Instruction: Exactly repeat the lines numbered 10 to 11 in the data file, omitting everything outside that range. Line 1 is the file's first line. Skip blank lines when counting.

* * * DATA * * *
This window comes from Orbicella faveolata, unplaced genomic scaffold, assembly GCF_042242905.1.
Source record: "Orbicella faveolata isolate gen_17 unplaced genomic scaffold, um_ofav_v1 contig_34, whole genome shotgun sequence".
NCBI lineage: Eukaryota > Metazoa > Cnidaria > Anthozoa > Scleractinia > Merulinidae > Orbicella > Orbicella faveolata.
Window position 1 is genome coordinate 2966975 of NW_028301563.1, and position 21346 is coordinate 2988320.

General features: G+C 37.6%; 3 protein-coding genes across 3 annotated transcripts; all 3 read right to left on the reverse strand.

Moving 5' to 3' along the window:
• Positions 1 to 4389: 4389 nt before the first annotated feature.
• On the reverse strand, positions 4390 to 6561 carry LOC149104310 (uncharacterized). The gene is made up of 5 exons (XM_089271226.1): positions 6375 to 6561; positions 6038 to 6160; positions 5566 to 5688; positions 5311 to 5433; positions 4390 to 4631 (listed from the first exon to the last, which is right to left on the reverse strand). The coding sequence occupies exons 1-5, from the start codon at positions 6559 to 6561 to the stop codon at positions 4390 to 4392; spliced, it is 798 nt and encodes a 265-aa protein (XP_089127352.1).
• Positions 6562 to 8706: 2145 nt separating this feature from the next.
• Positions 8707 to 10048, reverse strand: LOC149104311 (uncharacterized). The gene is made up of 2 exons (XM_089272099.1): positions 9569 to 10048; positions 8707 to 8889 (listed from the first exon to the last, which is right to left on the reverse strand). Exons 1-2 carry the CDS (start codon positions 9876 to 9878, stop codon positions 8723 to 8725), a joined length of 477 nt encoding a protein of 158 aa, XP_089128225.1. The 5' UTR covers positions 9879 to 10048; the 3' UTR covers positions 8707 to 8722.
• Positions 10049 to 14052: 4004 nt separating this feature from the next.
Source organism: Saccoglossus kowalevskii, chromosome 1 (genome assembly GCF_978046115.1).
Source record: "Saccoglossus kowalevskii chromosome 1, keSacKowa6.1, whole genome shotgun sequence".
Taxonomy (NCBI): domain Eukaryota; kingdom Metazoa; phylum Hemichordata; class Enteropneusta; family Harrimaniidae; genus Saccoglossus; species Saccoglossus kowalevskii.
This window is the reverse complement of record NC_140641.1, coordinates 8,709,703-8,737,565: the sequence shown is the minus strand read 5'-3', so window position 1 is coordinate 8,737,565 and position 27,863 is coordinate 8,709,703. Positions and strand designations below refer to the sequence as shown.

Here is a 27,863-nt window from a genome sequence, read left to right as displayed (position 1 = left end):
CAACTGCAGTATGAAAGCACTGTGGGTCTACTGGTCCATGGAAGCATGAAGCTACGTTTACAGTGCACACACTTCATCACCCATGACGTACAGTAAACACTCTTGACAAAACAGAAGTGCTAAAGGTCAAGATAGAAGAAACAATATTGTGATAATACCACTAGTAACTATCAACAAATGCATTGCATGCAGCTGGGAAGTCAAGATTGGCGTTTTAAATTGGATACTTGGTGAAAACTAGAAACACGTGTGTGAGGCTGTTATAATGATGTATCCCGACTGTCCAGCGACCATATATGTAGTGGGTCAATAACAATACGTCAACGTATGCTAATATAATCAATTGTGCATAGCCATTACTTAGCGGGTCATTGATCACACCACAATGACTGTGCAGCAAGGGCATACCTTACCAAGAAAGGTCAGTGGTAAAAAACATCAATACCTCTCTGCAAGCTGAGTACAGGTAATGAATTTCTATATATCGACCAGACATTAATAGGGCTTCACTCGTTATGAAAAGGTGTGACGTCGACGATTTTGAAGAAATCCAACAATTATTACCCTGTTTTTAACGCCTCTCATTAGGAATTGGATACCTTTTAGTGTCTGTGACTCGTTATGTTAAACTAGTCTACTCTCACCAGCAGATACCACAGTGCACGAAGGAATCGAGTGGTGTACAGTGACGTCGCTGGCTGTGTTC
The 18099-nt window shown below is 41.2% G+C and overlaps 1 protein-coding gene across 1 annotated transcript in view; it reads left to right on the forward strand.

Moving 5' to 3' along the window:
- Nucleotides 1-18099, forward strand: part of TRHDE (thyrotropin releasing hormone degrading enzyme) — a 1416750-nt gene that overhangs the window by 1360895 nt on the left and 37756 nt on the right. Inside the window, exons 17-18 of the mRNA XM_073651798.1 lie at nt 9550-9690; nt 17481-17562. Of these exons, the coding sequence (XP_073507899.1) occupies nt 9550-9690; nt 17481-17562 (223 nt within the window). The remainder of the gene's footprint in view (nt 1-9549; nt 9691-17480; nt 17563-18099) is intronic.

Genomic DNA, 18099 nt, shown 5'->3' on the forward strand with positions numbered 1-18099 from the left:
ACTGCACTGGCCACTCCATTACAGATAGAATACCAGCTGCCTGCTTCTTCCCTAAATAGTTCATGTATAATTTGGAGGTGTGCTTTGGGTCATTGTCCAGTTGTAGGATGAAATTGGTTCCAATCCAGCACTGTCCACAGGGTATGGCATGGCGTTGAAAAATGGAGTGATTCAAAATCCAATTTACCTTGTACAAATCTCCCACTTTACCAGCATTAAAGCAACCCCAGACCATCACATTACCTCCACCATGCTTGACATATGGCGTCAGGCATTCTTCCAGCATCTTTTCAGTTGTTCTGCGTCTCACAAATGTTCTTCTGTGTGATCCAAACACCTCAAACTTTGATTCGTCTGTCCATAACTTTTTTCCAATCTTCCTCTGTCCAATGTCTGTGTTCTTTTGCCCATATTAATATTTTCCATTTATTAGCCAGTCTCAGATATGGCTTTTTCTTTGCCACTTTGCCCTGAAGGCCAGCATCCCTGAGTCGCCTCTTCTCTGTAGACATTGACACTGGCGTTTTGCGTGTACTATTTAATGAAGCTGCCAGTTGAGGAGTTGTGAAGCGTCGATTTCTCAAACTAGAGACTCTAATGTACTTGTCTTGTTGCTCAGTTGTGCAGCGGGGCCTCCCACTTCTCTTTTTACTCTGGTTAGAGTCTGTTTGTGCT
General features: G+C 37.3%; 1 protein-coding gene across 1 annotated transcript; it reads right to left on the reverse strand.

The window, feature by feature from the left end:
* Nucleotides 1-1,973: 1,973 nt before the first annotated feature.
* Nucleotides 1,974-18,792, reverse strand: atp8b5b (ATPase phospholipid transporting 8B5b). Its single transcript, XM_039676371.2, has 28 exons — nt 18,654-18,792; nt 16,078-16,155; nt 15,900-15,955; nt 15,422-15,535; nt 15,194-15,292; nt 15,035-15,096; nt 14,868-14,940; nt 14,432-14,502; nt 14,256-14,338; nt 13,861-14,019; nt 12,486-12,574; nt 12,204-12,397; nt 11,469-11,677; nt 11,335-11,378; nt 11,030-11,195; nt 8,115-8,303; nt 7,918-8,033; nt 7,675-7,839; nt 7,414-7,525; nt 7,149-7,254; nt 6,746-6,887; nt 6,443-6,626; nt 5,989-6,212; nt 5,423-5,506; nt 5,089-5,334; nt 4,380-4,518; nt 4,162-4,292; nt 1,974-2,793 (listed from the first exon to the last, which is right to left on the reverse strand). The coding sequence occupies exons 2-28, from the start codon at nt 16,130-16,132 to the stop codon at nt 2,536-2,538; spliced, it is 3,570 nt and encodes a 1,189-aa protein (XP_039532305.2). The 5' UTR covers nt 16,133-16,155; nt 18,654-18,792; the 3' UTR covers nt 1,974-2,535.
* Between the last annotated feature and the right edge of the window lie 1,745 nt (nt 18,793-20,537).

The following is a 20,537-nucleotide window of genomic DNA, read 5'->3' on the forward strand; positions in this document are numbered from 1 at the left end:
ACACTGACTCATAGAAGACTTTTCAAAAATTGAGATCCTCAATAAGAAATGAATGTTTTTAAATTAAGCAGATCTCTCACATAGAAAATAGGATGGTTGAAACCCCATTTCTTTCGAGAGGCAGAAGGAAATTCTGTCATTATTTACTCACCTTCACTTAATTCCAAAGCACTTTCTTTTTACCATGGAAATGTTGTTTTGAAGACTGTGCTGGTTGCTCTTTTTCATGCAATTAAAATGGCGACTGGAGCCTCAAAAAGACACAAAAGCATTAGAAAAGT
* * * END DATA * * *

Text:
• Positions 8707 to 10048, reverse strand: LOC149104311 (uncharacterized). The gene is made up of 2 exons (XM_089272099.1): positions 9569 to 10048; positions 8707 to 8889 (listed from the first exon to the last, which is right to left on the reverse strand). Exons 1-2 carry the CDS (start codon positions 9876 to 9878, stop codon positions 8723 to 8725), a joined length of 477 nt encoding a protein of 158 aa, XP_089128225.1. The 5' UTR covers positions 9879 to 10048; the 3' UTR covers positions 8707 to 8722.
• Positions 10049 to 14052: 4004 nt separating this feature from the next.